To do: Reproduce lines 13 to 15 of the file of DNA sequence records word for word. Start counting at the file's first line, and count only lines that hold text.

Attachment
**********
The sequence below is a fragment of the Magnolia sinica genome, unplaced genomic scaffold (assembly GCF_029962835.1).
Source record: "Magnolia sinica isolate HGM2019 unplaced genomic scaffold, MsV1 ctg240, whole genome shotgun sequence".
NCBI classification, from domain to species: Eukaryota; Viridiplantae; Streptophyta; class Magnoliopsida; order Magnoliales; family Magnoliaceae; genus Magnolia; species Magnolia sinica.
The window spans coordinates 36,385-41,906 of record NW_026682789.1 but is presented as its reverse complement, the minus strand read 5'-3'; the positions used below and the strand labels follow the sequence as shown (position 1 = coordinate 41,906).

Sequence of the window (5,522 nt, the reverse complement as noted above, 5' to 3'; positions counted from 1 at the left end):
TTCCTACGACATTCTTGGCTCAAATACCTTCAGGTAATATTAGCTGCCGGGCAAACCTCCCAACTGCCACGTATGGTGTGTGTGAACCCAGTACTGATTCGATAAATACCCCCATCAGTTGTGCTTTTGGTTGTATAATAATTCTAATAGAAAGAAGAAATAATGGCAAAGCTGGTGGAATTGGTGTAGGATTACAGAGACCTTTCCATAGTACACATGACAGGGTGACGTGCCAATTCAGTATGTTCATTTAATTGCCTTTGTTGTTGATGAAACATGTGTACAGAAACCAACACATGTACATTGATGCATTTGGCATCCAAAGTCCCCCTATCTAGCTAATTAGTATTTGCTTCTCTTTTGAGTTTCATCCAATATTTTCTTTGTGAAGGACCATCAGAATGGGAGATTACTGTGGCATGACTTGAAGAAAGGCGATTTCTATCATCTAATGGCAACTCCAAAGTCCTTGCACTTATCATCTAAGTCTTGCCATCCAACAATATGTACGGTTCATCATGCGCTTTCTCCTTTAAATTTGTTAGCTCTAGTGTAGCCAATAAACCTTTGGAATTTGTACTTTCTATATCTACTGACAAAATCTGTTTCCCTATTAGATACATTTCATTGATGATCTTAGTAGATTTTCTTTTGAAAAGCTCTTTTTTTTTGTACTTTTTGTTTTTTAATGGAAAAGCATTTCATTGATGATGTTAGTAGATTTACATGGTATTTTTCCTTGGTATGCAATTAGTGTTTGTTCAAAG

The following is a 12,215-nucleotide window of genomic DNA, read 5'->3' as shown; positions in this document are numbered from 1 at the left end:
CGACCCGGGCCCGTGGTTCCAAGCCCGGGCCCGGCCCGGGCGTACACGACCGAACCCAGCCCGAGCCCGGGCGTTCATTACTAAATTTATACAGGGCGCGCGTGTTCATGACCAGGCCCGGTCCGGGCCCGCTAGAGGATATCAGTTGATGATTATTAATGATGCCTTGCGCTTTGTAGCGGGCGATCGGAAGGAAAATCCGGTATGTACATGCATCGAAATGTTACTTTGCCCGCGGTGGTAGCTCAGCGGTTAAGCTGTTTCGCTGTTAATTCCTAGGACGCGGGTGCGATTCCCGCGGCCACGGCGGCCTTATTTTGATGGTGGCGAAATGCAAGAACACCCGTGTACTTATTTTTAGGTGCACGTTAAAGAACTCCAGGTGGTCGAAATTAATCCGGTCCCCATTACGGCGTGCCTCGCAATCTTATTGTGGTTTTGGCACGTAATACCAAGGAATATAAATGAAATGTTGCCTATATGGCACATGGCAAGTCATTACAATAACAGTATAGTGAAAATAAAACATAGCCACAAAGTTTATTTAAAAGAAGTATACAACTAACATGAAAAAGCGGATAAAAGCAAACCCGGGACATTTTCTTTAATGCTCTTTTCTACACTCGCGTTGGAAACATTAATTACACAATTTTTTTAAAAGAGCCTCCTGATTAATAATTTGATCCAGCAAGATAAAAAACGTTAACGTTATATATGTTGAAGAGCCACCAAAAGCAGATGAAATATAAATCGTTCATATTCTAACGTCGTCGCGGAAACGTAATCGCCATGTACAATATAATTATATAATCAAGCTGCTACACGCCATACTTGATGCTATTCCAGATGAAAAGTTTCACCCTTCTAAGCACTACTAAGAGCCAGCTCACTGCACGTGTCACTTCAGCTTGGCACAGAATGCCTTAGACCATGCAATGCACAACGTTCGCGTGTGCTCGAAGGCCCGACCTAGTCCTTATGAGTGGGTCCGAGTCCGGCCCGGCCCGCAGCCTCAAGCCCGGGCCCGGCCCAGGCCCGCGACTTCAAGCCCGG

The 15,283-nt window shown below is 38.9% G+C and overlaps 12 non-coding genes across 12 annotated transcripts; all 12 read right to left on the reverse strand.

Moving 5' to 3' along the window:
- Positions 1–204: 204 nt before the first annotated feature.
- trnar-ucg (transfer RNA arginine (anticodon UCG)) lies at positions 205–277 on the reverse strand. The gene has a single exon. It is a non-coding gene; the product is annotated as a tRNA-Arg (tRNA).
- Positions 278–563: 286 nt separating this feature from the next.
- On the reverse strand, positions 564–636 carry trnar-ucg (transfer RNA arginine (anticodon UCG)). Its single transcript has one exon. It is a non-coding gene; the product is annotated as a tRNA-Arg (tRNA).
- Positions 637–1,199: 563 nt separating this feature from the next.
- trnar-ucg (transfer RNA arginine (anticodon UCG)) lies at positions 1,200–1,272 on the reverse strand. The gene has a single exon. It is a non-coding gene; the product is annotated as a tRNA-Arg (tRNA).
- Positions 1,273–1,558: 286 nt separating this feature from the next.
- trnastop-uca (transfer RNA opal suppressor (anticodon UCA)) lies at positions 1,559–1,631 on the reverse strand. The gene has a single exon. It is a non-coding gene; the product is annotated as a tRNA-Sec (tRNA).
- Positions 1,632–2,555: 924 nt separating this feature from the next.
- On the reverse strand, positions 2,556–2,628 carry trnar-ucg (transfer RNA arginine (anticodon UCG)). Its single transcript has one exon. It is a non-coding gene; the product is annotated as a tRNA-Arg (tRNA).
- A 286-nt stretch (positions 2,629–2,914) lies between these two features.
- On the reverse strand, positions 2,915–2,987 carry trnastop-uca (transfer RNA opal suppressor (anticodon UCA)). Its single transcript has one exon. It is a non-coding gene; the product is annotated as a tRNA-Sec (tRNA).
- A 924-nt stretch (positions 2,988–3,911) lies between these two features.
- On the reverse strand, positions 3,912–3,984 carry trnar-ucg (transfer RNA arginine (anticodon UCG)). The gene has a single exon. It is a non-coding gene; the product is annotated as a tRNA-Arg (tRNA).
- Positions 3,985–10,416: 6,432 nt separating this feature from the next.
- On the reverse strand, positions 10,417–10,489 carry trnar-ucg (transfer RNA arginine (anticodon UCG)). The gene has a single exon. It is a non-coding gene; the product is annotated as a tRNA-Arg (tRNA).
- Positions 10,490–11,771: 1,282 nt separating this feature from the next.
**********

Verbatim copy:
- Positions 278–563: 286 nt separating this feature from the next.
- On the reverse strand, positions 564–636 carry trnar-ucg (transfer RNA arginine (anticodon UCG)). Its single transcript has one exon. It is a non-coding gene; the product is annotated as a tRNA-Arg (tRNA).
- Positions 637–1,199: 563 nt separating this feature from the next.